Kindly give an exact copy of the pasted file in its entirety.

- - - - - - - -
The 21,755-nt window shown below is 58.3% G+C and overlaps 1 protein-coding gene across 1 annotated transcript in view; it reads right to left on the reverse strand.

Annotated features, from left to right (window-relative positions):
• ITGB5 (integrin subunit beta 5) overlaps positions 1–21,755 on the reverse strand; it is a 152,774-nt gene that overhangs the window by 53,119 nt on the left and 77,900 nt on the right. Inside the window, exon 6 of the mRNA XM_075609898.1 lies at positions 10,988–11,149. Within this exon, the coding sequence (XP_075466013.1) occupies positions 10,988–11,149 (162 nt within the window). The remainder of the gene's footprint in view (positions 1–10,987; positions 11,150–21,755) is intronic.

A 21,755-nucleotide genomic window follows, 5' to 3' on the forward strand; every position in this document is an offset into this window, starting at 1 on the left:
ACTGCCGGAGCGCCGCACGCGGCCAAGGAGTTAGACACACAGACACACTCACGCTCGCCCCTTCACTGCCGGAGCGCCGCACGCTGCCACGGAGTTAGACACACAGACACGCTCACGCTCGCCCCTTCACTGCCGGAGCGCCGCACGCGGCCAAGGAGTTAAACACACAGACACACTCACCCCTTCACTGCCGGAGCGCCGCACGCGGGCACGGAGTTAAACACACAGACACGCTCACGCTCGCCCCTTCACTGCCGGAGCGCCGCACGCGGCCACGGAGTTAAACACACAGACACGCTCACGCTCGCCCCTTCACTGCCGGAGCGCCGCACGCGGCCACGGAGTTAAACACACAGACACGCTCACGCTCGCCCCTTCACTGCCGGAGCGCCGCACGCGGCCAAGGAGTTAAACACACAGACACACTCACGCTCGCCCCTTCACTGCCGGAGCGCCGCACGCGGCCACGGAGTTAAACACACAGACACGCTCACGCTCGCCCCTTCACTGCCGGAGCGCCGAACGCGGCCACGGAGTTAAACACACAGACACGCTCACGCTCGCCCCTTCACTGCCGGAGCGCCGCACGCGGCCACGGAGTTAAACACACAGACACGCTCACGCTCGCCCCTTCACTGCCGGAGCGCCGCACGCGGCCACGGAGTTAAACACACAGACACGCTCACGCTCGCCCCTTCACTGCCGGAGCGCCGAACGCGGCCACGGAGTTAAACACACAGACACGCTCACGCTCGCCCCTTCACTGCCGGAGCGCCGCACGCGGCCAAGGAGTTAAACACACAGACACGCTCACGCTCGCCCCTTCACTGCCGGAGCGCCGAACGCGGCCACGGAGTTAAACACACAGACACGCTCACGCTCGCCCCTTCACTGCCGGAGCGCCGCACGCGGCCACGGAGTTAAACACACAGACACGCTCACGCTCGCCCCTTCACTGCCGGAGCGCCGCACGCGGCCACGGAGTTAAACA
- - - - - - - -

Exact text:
The 21,755-nt window shown below is 58.3% G+C and overlaps 1 protein-coding gene across 1 annotated transcript in view; it reads right to left on the reverse strand.

Annotated features, from left to right (window-relative positions):
• ITGB5 (integrin subunit beta 5) overlaps positions 1–21,755 on the reverse strand; it is a 152,774-nt gene that overhangs the window by 53,119 nt on the left and 77,900 nt on the right. Inside the window, exon 6 of the mRNA XM_075609898.1 lies at positions 10,988–11,149. Within this exon, the coding sequence (XP_075466013.1) occupies positions 10,988–11,149 (162 nt within the window). The remainder of the gene's footprint in view (positions 1–10,987; positions 11,150–21,755) is intronic.

A 21,755-nucleotide genomic window follows, 5' to 3' on the forward strand; every position in this document is an offset into this window, starting at 1 on the left:
ACTGCCGGAGCGCCGCACGCGGCCAAGGAGTTAGACACACAGACACACTCACGCTCGCCCCTTCACTGCCGGAGCGCCGCACGCTGCCACGGAGTTAGACACACAGACACGCTCACGCTCGCCCCTTCACTGCCGGAGCGCCGCACGCGGCCAAGGAGTTAAACACACAGACACACTCACCCCTTCACTGCCGGAGCGCCGCACGCGGGCACGGAGTTAAACACACAGACACGCTCACGCTCGCCCCTTCACTGCCGGAGCGCCGCACGCGGCCACGGAGTTAAACACACAGACACGCTCACGCTCGCCCCTTCACTGCCGGAGCGCCGCACGCGGCCACGGAGTTAAACACACAGACACGCTCACGCTCGCCCCTTCACTGCCGGAGCGCCGCACGCGGCCAAGGAGTTAAACACACAGACACACTCACGCTCGCCCCTTCACTGCCGGAGCGCCGCACGCGGCCACGGAGTTAAACACACAGACACGCTCACGCTCGCCCCTTCACTGCCGGAGCGCCGAACGCGGCCACGGAGTTAAACACACAGACACGCTCACGCTCGCCCCTTCACTGCCGGAGCGCCGCACGCGGCCACGGAGTTAAACACACAGACACGCTCACGCTCGCCCCTTCACTGCCGGAGCGCCGCACGCGGCCACGGAGTTAAACACACAGACACGCTCACGCTCGCCCCTTCACTGCCGGAGCGCCGAACGCGGCCACGGAGTTAAACACACAGACACGCTCACGCTCGCCCCTTCACTGCCGGAGCGCCGCACGCGGCCAAGGAGTTAAACACACAGACACGCTCACGCTCGCCCCTTCACTGCCGGAGCGCCGAACGCGGCCACGGAGTTAAACACACAGACACGCTCACGCTCGCCCCTTCACTGCCGGAGCGCCGCACGCGGCCACGGAGTTAAACACACAGACACGCTCACGCTCGCCCCTTCACTGCCGGAGCGCCGCACGCGGCCACGGAGTTAAACA